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Education for living sustainably
Embedding people in place
Resources for concept mapping
Embedding people in place
During the past decade there has been a global move towards holistic conservation management, with integrated plans for local ecosystem services. Such plans involve modelling the ecocultural dynamics of the local human ecological niche. Two significant moves, which illustrate the global significance of this change in this direction are the Future Generations (Wales) Act, recently introduced by the Welsh Government, and Section 38 of Kenya’s Environmental Management and Coordination Act (EMCA). Both initiatives demand that local government, in partnership with its communities, should co-produce plans for the wellbeing of future generations. In Wales these plans are called ‘wellbeing plans’ and in Kenya they are ‘district environment action plans (DEAPs)’. Regarding the format for such plans, a good Kenyan example is the Mount Elgon DEAP. Wales has yet to specify the required format of its well being plans.
The two systems of legislation have arisen independently as frameworks within which local government has to work with its communities to make statutory conservation management systems that ensure the needs of the present are met without compromising the ability of future generations to meet their own needs (the sustainable development principle).
The plans will have to operate seamlessly from strategic to operational levels and manage the linkages across ecosystems and the interconnections amongst cultural practices, economic development, environmental stressors, ecosystem attributes and restoration activities for biodiversity and day to day living. This requires performance indicators for well being so that everyone can check out progress.
This page explores a knowledge system for making conceptual management models for terrestrial, marine, and freshwater protected areas at both system and site levels. Over time, protected areas have moved from being places of physical isolation, where management was frequently handsoff or laissez-faire, to places where active restoration management is done to restore biodiversity and other valuable features of the protected area. Although protected area management aims first at protecting existing ecosystems, a combination of previous degradation and continuing external pressures mean that restoration has become the norm for conservation management. This is because, on an overcrowded planet, ecosystems are no longer in a pristine state and continuous management is needed to restore them to a past condition of low human impact. In recognition of this global situation the term ‘ restoration for protected areas’ has been introduced by the IUCN for activities within protected sites and for activities in the wider system of connecting or surrounding lands and waters that influence protected area features. Sometimes a conservation plan necessitates restoration beyond protected area borders (e.g. to address ecosystem fragmentation and maintain well connected protected area systems).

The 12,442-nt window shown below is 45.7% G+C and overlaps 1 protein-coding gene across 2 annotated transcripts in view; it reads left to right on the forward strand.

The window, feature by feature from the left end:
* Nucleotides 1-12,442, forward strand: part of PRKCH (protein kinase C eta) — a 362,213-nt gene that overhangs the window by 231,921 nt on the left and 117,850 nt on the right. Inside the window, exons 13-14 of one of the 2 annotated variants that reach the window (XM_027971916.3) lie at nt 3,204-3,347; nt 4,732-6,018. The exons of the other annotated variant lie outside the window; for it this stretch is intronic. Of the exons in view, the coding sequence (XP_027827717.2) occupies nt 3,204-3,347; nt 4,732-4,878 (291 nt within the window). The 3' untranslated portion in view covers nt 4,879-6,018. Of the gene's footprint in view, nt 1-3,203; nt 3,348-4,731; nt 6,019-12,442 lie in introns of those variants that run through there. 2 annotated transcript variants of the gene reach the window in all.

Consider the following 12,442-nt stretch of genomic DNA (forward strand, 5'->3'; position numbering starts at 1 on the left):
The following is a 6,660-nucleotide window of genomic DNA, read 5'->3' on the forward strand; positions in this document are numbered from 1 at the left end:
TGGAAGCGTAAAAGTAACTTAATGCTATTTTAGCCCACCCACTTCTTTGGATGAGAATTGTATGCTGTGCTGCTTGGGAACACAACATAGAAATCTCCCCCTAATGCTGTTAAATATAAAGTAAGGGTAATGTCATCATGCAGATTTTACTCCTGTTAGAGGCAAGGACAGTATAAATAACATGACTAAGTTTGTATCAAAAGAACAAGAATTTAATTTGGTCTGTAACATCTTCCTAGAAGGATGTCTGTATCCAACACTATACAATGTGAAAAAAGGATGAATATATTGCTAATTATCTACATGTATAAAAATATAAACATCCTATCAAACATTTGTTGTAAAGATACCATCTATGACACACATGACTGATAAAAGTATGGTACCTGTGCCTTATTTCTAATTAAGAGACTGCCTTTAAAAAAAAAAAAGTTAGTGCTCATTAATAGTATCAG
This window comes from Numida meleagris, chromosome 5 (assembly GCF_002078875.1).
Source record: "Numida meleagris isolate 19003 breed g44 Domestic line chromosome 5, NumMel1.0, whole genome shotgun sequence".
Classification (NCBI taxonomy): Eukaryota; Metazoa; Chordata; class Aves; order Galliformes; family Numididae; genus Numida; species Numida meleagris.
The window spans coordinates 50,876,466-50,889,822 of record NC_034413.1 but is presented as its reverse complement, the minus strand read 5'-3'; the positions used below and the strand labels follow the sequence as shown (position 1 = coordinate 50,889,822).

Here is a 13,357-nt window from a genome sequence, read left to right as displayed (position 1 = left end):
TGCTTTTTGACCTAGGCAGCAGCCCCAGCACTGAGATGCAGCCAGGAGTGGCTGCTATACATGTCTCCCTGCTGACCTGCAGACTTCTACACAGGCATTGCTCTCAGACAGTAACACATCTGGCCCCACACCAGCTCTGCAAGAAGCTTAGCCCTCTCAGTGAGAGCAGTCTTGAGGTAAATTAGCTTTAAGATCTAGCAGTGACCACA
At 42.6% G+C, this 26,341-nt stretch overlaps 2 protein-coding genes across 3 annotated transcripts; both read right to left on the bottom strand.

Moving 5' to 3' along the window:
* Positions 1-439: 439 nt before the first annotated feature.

With the shift towards holistic management involving the integration of ecosystem services, conceptual models of conservation management should synthesize the sociocultural characteristics of the local human ecological niche. This includes linkages across ecosystems and interconnections amongst cultural practices, economic development, environmental stressors, ecosystem attributes and restoration activities. As syntheses of the state of understanding of the dynamics of the human niche, conceptual models of ecosystem services can provide a basis for examining the potential risks and consequences of various restoration options and related actions. Modelled attributes of the restored ecosystem can also be used as benchmarks for evaluating the success of various stages of the management project and determining the need to change restoration actions or policies through an adaptive approach.
Descriptions of the abiotic and biotic attributes of one or more sets of reference ecosystems are important contributors to conceptual models for ecological restoration projects. Mind maps are essential to visualise the system and produce the data model.
The following sites related to the above are under construction.
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